For Eating Disorders Awareness Week one of our volunteers, Georgie, tells us about her love for pancakes….
Pancakes used to be my favourite food.
I have always struggled to give a single answer to the question: ‘what’s your favourite…’ – I feel too much pressure to get the answer right. How can I be sure that what I say is my favourite?
This was never the case with pancakes.
If asked, the answer would have left my mouth and been uttered so assertively it was as if I didn’t choose them to be my favourite. Pancakes chose me.
When I was younger, on pancake day, I would always eat at least eight pancakes, filling them with lemon and sugar – never anything else. I could not get enough of them. I would eat them until I felt like I might burst, but even then it was a comfortable, joyful burst. I think pancake day was my favourite day of the year. Better than birthdays.
I learned to make them myself. I loved standing by the stove and watching the butter sizzle. It would turn a little brown as the velvety batter dropped from the ladle into the smoking pan, the mixture spreading out into a perfect circle. Bubbles would start to appear. A warm and slightly sweet smell would envelop the room. Everyone waited their turn, expectantly, patiently, at the table. (You can only ever make one pancake at a time.)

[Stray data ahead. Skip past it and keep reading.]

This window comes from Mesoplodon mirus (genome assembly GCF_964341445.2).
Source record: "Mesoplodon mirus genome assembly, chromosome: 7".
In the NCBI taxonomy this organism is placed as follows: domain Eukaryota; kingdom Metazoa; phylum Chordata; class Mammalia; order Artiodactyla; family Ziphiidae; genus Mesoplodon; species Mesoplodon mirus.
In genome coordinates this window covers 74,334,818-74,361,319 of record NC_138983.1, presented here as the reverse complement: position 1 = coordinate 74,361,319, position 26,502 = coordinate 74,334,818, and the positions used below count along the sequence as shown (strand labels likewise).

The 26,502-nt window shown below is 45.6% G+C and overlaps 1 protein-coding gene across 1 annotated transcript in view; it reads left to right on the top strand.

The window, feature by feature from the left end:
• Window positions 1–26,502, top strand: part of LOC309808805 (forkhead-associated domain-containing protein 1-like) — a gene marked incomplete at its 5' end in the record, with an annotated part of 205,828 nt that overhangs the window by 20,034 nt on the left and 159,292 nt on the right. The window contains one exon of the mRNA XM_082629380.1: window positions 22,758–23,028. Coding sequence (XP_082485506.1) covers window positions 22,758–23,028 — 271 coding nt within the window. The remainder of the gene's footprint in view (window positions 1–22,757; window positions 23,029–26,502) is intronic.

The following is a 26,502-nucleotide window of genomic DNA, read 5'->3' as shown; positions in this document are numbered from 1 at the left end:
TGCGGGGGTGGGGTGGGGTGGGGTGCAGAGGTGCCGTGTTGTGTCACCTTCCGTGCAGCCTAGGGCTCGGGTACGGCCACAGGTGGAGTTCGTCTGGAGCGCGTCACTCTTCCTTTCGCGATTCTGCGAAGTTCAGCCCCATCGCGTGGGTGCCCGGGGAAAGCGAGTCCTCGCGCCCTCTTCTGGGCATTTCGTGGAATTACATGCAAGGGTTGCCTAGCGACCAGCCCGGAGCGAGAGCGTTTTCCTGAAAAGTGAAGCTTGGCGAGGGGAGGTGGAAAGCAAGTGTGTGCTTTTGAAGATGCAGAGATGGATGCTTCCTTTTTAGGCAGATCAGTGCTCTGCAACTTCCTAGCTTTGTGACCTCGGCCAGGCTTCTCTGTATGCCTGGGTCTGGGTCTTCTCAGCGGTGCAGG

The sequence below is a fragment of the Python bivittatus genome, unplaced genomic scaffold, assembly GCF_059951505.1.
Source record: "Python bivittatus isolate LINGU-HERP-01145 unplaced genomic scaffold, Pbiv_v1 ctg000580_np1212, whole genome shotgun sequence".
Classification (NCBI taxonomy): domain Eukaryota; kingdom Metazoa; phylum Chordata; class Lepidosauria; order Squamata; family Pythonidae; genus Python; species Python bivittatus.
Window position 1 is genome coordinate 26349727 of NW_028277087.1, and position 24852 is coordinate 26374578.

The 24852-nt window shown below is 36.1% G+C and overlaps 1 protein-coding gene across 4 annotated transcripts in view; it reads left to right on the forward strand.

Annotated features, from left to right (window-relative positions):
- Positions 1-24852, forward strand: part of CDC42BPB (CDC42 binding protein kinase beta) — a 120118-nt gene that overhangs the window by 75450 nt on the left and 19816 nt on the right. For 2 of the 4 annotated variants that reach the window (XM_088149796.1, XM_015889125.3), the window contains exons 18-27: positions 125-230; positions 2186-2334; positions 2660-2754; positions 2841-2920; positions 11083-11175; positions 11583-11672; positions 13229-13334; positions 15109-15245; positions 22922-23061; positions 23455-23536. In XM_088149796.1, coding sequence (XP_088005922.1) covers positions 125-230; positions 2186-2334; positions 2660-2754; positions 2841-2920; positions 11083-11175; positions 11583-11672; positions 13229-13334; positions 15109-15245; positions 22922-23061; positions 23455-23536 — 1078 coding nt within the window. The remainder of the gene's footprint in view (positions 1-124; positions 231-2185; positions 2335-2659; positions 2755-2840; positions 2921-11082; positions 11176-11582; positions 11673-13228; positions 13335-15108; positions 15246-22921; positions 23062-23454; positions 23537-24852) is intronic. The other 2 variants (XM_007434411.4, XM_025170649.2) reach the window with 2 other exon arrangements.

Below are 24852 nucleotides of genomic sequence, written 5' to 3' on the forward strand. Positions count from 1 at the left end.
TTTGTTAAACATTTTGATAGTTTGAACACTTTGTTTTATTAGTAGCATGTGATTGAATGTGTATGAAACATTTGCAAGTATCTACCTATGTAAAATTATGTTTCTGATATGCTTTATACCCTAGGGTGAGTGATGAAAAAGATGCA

I learnt the recipe by heart, safe and ready for whenever I would need it.
As I got older, I fell out of love with my body and I fell out of love with pancakes. I didn’t deserve them (I thought). I stopped celebrating pancake day. I stopped eating sugar. I stopped eating flour. I stopped eating eggs. If asked, I would say I still liked them, but I never ate them. They weren’t my favourite food anymore.
I started making vegan pancakes. Gluten-free, maple syrup instead of sugar. They were smaller, heavier, healthier. I ate them in the morning and never in the evening.
Today, I made myself pancakes. Proper pancakes. With eggs and flour, fried in butter. I flipped them in the air – what a thrill! I topped them with real sugar and freshly squeezed lemon. Rolled up into a sausage. The crunchy crystals of sugar dissolving into the oh-so-sour lemon with each bite. Delight.
I had three for breakfast.
Another for lunch.
I think I’ll have four for supper.
If you need support you can contact Somerset and Wessex Easting Disorders Association (SWEDA) or Beat Eating Disorders UK